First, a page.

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  • As entities across the nation wrestle with determining the most effective strategy to slow the spread of COVID-19, Texas Governor Greg Abbott held a press conference Tuesday, March 31, 2020, where he expanded the existing executive order by instructing Texans to stay home unless performing an essential duty. This order is effective midnight April 1 through April 30, 2020. Governor Abbott also stated that Texas schools would remain closed until Monday, May 4, 2020.
  • Fannin County Commissioners Court will convene Wednesday afternoon at 3:00 p.m. to discuss the possible implementation of a "Shelter in Place" order for Fannin County. All five members of the court have been studying similar orders already in place in surrounding counties and cities in hopes of modifying an order to fit the needs of Fannin County.
  • Serving as hosts for the three nights as well as performing on Saturday will be the host of "Texas HomeGrown Music" KHYI 95.3 radio show and podcast Maylee Thomas and her guitarist-husband and Mayor of McKinney, George Fuller.
  • The third and fourth steps to creating the food forest is the planning. For many, this is exciting as the different areas can be visualized as they are planned. Step 3 will be the planning of all the structures of the land. This includes water access including swales, pathways, fencing, and structures. Step 4 is planning which plants to use and where.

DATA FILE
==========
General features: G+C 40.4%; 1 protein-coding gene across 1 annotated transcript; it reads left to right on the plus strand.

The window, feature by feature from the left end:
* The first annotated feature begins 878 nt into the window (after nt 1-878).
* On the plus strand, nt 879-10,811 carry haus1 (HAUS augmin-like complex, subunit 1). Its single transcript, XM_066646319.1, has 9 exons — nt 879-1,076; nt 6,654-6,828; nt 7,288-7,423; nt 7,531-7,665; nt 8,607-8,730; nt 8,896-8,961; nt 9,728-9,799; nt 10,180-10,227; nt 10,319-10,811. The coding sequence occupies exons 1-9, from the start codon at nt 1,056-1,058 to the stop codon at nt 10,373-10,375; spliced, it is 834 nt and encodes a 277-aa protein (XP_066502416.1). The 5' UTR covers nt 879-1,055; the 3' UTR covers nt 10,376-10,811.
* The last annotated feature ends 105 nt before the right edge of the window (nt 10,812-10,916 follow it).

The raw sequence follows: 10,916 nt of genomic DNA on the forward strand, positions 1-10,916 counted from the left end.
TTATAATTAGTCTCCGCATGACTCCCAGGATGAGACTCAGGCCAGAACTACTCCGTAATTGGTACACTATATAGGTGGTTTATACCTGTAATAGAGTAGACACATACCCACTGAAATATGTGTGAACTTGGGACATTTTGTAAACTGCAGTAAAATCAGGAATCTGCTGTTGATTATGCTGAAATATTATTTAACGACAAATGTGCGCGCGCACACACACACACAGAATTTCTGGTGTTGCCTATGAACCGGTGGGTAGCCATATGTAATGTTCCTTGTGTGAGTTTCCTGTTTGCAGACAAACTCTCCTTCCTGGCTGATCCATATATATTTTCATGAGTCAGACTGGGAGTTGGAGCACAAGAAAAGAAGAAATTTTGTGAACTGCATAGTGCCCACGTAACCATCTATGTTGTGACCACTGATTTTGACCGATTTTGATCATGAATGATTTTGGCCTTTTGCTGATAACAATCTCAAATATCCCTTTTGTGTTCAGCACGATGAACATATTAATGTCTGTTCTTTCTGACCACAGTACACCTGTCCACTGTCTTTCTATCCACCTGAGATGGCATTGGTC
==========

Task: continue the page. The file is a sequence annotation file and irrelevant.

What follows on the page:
• Harry Peyton Steger had given up his Rhodes Scholarship and the $1,500 yearly stipend that went along with it. Now he found himself trying to get by in New York City making $1.50 a day working for Frederick Stokes Company and living in a cramped hall bedroom.
  • April Fools' Day or April Fool's Day is an annual custom on April 1 consisting of practical jokes and hoaxes. Jokesters often expose their actions by shouting "April fools" at the recipient. Mass media can be involved in these pranks, which may be revealed as such the following day. The spaghetti-tree hoax was a three-minute hoax report broadcast on April Fools' Day 1957 by the BBC current-affairs program Panorama, purportedly showing a family in southern Switzerland harvesting spaghetti from the family "spaghetti tree." At the time spaghetti was relatively unknown in the UK, so many Britons were unaware that it is made from wheat flour and water; a number of viewers afterwards contacted the BBC for advice on growing their own spaghetti trees. Decades later CNN called this broadcast "the biggest hoax that any reputable news establishment ever pulled." The report was produced as an April Fools' Day joke in 1957, showing a family in the canton of Ticino in southern Switzerland as they gathered a bumper spaghetti harvest after a mild winter and "virtual disappearance of the spaghetti weevil." Footage of a traditional "Harvest Festival" was aired along with a discussion of the breeding necessary to develop a strain to produce the perfect length. Some scenes were filmed at the Pasta Foods factory on London Road, St Albans, in Hertfordshire, and at a hotel in Castagnola, Switzerland. Panorama cameraman Charles de Jaeger dreamed up the story after remembering how teachers at his school in Austria teased his classmates for being so stupid that if they were told that spaghetti grew on trees, they would believe it. Pasta was not an everyday food in 1950s Britain, and it was known mainly from tinned spaghetti in tomato sauce and considered by many to be an exotic delicacy. An estimated eight million people watched the program on 1 April, and hundreds phoned in the following day to question the authenticity of the story or ask for more information about spaghetti cultivation and how they could grow their own spaghetti trees; the BBC told them to "place a sprig of spaghetti in a tin of tomato sauce and hope for the best."